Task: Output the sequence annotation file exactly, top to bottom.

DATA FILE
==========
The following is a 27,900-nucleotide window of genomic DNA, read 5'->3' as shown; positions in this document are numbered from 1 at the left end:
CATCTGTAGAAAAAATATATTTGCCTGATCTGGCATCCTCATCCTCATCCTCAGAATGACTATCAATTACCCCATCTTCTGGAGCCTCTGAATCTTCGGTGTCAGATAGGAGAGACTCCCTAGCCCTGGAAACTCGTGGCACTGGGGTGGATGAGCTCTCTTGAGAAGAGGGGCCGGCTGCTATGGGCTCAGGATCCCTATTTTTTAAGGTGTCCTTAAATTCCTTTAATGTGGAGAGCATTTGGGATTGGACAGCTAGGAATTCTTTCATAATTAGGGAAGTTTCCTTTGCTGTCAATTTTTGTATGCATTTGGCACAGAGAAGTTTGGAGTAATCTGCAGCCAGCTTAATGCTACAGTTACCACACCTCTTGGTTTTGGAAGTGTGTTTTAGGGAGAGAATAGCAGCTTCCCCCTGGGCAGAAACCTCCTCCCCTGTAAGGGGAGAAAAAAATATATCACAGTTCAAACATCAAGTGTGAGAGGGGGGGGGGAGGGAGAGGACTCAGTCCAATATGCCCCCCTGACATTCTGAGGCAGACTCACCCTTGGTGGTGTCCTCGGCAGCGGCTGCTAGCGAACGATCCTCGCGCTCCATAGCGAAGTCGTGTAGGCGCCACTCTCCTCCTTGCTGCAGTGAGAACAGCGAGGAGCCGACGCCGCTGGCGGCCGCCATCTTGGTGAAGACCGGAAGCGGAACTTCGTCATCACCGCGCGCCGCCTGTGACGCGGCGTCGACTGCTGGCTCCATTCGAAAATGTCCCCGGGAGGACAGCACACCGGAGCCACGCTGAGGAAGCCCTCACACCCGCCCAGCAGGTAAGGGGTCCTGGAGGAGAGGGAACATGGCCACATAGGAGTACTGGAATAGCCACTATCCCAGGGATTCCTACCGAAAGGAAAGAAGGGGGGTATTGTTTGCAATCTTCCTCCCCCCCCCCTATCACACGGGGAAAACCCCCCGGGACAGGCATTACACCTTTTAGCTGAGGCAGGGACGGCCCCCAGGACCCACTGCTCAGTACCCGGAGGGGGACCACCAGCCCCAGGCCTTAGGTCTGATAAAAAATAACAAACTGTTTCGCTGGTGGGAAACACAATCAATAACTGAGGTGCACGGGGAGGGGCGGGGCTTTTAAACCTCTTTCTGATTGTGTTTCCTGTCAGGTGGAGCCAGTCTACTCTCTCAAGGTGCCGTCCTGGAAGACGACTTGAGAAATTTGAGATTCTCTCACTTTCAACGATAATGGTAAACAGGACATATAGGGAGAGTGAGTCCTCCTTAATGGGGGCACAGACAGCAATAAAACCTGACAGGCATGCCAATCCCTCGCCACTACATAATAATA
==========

The following is a 27,900-nucleotide window of genomic DNA, read 5'->3' as shown; positions in this document are numbered from 1 at the left end:
CATCTGTAGAAAAAATATATTTGCCTGATCTGGCATCCTCATCCTCATCCTCAGAATGACTATCAATTACCCCATCTTCTGGAGCCTCTGAATCTTCGGTGTCAGATAGGAGAGACTCCCTAGCCCTGGAAACTCGTGGCACTGGGGTGGATGAGCTCTCTTGAGAAGAGGGGCCGGCTGCTATGGGCTCAGGATCCCTATTTTTTAAGGTGTCCTTAAATTCCTTTAATGTGGAGAGCATTTGGGATTGGACAGCTAGGAATTCTTTCATAATTAGGGAAGTTTCCTTTGCTGTCAATTTTTGTATGCATTTGGCACAGAGAAGTTTGGAGTAATCTGCAGCCAGCTTAATGCTACAGTTACCACACCTCTTGGTTTTGGAAGTGTGTTTTAGGGAGAGAATAGCAGCTTCCCCCTGGGCAGAAACCTCCTCCCCTGTAAGGGGAGAAAAAAATATATCACAGTTCAAACATCAAGTGTGAGAGGGGGGGGGGAGGGAGAGGACTCAGTCCAATATGCCCCCCTGACATTCTGAGGCAGACTCACCCTTGGTGGTGTCCTCGGCAGCGGCTGCTAGCGAACGATCCTCGCGCTCCATAGCGAAGTCGTGTAGGCGCCACTCTCCTCCTTGCTGCAGTGAGAACAGCGAGGAGCCGACGCCGCTGGCGGCCGCCATCTTGGTGAAGACCGGAAGCGGAACTTCGTCATCACCGCGCGCCGCCTGTGACGCGGCGTCGACTGCTGGCTCCATTCGAAAATGTCCCCGGGAGGACAGCACACCGGAGCCACGCTGAGGAAGCCCTCACACCCGCCCAGCAGGTAAGGGGTCCTGGAGGAGAGGGAACATGGCCACATAGGAGTACTGGAATAGCCACTATCCCAGGGATTCCTACCGAAAGGAAAGAAGGGGGGTATTGTTTGCAATCTTCCTCCCCCCCCCCTATCACACGGGGAAAACCCCCCGGGACAGGCATTACACCTTTTAGCTGAGGCAGGGACGGCCCCCAGGACCCACTGCTCAGTACCCGGAGGGGGACCACCAGCCCCAGGCCTTAGGTCTGATAAAAAATAACAAACTGTTTCGCTGGTGGGAAACACAATCAATAACTGAGGTGCACGGGGAGGGGCGGGGCTTTTAAACCTCTTTCTGATTGTGTTTCCTGTCAGGTGGAGCCAGTCTACTCTCTCAAGGTGCCGTCCTGGAAGACGACTTGAGAAATTTGAGATTCTCTCACTTTCAACGATAATGGTAAACAGGACATATAGGGAGAGTGAGTCCTCCTTAATGGGGGCACAGACAGCAATAAAACCTGACAGGCATGCCAATCCCTCGCCACTACATAATAATA